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Energy Information Administration/Annabelle Ju/MEDILL

This chart shows the decrease in the number of crude oil barrels in millions from 388.1 in November last year to 350.2 in January.


U.S. crude oil inventories decline more sharply than predicted

by Annabelle Ju
Jan 15, 2014


U.S. petroleum inventories declined faster last week than analysts had been predicting.

Inventories fell 7.7 million barrels to 350.2 million barrels in the week ended Jan. 10, excluding the Strategic Petroleum Reserve inventories, according to the U.S. Energy Information Administration. Still, inventories are in the high average range for this part of the year.

Before the data release, eight analysts surveyed by Bloomberg LP expected the inventories to fall by 1.2 million barrels.

“The biggest reason for the decline was a huge drop in imports,” said Brian Milne, energy editor at Schneider Electric SA, a France-based corporation involved in energy management. “Refineries drew less crude supply during the week last week.”

The U.S. imported 6.8 million barrels of crude oil per day last week, a decrease of 1.2 percent from the same week last year. There was a 1.1 percent decline from the previous week’s 7.9 million barrels imported per day.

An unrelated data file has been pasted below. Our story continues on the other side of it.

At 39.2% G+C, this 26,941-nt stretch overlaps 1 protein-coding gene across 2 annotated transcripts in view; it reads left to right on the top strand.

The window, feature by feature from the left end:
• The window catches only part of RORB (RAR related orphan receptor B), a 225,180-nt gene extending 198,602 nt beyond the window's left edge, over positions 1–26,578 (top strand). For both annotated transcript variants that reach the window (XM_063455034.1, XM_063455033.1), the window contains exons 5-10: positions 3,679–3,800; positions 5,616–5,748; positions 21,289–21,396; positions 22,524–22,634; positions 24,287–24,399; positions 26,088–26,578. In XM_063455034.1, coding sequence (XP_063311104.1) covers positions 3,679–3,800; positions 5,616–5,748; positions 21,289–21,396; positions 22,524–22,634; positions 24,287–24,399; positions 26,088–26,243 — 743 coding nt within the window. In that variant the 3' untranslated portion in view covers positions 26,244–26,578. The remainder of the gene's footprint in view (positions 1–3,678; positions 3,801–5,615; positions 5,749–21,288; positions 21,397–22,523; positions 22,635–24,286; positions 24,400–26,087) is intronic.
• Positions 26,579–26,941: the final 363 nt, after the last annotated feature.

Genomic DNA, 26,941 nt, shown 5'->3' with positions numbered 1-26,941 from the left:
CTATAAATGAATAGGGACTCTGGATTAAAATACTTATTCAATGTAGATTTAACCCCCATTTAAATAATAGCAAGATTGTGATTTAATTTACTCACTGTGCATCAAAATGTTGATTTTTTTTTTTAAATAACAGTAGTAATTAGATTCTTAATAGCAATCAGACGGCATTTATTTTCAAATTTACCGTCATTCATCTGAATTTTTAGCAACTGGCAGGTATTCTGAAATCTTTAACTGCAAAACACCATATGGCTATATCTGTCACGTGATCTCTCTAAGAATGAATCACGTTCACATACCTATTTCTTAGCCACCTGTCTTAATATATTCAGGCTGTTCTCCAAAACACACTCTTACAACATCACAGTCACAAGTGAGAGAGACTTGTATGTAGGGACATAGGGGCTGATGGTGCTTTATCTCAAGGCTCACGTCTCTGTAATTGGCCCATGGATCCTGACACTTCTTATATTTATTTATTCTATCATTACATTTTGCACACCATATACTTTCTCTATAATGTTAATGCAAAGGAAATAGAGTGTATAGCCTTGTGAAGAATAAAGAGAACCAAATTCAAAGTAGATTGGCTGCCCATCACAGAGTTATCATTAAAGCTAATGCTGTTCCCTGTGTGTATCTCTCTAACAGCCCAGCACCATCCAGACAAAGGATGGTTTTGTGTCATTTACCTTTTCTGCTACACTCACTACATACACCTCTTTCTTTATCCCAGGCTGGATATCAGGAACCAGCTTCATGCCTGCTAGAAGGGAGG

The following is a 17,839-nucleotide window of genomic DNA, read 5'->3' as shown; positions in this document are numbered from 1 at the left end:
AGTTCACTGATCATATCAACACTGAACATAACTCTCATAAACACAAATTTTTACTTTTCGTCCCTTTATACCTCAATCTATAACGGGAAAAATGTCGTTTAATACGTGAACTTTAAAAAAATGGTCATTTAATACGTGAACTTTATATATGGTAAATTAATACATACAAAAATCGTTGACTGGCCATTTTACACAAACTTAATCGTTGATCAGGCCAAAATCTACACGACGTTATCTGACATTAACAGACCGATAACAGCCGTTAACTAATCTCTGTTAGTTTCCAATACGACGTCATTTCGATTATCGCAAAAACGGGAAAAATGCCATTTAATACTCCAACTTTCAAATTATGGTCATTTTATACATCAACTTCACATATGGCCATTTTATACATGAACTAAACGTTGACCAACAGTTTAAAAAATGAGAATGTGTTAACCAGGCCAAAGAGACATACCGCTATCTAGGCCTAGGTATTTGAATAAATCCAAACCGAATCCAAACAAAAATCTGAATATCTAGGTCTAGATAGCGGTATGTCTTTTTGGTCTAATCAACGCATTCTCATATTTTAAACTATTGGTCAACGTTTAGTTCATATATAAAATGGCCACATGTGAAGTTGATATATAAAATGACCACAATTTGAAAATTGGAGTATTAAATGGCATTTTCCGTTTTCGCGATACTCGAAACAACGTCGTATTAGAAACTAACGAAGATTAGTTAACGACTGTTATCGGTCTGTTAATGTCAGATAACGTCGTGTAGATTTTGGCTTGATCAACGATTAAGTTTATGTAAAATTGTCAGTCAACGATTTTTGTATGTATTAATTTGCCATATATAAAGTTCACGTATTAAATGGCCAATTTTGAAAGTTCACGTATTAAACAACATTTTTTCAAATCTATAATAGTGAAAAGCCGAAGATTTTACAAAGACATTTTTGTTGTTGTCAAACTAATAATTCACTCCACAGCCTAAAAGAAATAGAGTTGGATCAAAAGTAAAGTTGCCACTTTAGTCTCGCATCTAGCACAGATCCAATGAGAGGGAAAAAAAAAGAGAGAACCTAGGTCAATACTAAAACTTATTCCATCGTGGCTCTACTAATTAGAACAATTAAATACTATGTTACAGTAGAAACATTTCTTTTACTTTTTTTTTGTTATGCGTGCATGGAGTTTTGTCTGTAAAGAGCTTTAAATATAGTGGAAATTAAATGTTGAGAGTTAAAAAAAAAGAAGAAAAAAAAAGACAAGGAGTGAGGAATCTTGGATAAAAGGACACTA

Milne said he believes the polar vortex and resulting sub-zero weather that affected most of the U.S. last week also played a role in the sharp inventory decline.

“Analysts were calculating that refineries would use less oil because of the deep freeze,” he said, that caused a sharp drop in imports last week.

Milne predicted that demand for crude oil will continue to rise in 2014 following a fourth quarter when, “demand really started taking off.” But he said he expects crude supplies to rise even faster.

“As the supply overtakes demand, there will be a pressure on prices,” he said. “This is a bearish story, where there is somewhat less volatility, and prices should essentially weaken.”

Michael Lynch, president of Winchester, Mass.-based Strategic Energy & Economic Research Inc., has different expectations.

“Prices will not change more than $5 per barrel,” Lynch said of the short-term outlook for crude oil. Demand typically falls in the spring when refineries focus on maintenance and preparation for a busier summer season.

The freezing weather does not affect crude oil inventories as much as it would natural gas, which is used to heat homes.

Lynch said a key factor to follow is the political turmoil in Libya because the country has the largest oil reserves in Africa and is looking at increasing its crude oil production.

American Petroleum Institute Chief Economist John Felmy agreed.

Referring to regions in Africa and Latin America, Felmy said there are many political challenges to crude oil production and exports. “There are worldwide factors affecting demand and supply,” he said.